The Ancient Library

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804 LONGilNUS.

made many journeys with his parents, that he visited many countries, and became acquainted with all the men wno at the time enjoyed a great reputation as philosophers, and among whom the "most illustrious are Ammonius Saccas, Origen, Plotinus, and Amelius. Of the first two Longinus was a pupil for a long time, though they did not 'succeed in inspiring him with any love for that kind of speculative philosophy of which they were the founders. Longinus in his study of philosophy went to the fountain-head itself, and made himself thoroughly, familiar with the works of Plato ; and ;that he was a genuine Platonist is evident from the character of his works, or rather, fragments still ex­tant, as well as from the commentaries he wrote on 'several of Plato's dialogues; and the few fragments of these commentaries which have come down to us, •show that he had a clear and sound head, and was free from the allegorical fancies in which his con­temporaries discovered the great wisdom of the an­cients. His commentaries not only explained the subject-matter discussed by Plato, but also his style and diction. This circumstance drew upon him the contempt and ridicule of such men as Plotinus, who called him a philologer, and would not admit his claims to be a philosopher. (Porphyr. Vit. Plot. p. 116 ; Proclus, ad Plat. Tim. p. 27.)

After Longinus had derived all the advantages he could from Ammonius at Alexandria, and the other philosophers whom he met in his travels, he returned to Athens, where he had been born and bred. He there devoted himself with -so much ;zeal to the instruction of his numerous pupils, that he had scarcely any time left for the composition of any literary production. The most distinguished among his pupils was Porphyrius, whose original name was Malchus, which Longinus changed into Porphyrius, i. e. the king, or the man clad in purple. At Athens he seems to have lectured on philosophy and criticism, as well as on rhetoric and grammar (Eunap. Porphyr. init. ; Porphyr. Vit. Plot. p. 131 ; Vopisc. Aurelian. 30; Suid. s. v. Ao77?j/os), and the extent of his information was so great, that Eunapius calls him " a living library" and " a walking museum ;" but his knowledge was not a dead encumbrance to his mind, for the power for which he was most celebrated was his critical skill (Phot. Bill. Cod. 259 ; Sopat. Proleg. in Aristid. p. 3 ; Suid. s. w. Hoptytipios, Aoyywos^ and this .was indeed so great, that the expression Kara, A.oyyivQy.!Kplyeiv became synonymous with " to judge corfec'tl^l (HierOnym. Epist. 95 j Theo-phylact. Epist. .'17.).- ; A^.i^/iK;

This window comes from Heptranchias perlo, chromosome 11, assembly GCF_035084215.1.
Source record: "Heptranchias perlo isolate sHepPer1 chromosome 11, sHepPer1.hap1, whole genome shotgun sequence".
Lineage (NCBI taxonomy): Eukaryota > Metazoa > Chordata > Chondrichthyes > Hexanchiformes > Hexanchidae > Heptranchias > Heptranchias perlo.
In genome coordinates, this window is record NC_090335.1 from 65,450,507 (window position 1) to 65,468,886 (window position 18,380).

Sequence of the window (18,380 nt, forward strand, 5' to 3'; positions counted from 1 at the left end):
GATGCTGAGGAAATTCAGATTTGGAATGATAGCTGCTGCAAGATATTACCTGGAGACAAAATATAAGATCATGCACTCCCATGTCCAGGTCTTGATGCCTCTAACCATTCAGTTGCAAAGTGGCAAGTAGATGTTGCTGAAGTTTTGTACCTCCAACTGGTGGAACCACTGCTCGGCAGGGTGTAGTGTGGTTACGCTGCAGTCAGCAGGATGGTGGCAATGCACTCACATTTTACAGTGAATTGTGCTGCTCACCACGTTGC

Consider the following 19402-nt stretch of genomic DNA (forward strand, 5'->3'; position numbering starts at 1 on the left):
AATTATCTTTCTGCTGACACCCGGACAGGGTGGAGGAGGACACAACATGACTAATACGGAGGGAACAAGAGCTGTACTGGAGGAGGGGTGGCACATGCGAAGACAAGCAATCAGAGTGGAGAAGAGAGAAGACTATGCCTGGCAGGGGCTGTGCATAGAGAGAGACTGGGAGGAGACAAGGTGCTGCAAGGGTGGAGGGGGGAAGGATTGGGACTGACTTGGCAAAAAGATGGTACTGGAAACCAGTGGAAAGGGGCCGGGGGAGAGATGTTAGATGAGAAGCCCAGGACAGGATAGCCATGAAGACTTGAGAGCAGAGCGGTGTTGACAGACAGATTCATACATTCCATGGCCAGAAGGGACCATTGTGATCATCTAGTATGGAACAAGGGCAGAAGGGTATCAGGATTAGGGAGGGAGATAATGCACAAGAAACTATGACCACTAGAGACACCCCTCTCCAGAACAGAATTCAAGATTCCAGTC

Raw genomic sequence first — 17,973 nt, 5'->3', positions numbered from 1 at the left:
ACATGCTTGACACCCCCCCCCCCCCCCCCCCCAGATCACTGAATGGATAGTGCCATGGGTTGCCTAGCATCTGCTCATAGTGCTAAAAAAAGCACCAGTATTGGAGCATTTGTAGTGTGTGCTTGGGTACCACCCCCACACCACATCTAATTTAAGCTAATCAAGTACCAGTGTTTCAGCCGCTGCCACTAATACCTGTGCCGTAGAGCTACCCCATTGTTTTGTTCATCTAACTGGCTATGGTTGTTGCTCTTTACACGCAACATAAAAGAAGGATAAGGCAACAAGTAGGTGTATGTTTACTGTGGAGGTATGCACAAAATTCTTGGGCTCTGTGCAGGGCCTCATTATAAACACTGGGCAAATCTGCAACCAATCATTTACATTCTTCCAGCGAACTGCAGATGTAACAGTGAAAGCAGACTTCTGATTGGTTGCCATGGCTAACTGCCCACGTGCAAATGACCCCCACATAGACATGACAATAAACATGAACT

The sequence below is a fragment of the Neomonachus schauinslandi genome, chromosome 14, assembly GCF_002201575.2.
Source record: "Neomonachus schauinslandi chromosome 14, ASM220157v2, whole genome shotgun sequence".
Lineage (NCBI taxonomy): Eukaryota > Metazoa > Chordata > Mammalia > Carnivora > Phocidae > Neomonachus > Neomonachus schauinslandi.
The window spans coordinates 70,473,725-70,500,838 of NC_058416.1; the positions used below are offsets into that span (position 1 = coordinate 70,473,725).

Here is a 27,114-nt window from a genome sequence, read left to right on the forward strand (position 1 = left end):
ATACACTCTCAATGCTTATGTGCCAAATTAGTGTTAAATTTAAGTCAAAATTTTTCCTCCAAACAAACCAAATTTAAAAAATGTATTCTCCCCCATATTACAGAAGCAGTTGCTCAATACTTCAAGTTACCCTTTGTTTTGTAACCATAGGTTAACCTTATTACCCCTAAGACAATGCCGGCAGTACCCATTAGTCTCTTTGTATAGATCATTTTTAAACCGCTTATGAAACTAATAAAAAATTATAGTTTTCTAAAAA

After having spent/^'jj^sj^raftle part of his life at Athens, and coinpo^4.^1ii^ best of his works, he went to the East, v either -for the purpose of seeing his friends at Emesa or:to settle some of his family affairs. It seems to have been on that oc­casion that he became known to queen Zenobia of Palmyra, who, being a woman of great talent, and fond of the arts and literature, made him her teacher of Greek literature. As Longinus had no extensive library at his command at Palmyra, he was obliged almost entirely to abandon his literary pursuits, but another sphere of action was soon opened to ,,him there ; for when king Odenathus had died, and Zenobia had undertaken the government of her 1 empire,: s'he availed herself most extensively of the advice of Loriginus, and it was he who, being an 'ardent lover of liberty, advised and encouraged her to shake off the Roman yoke, and assert her dig-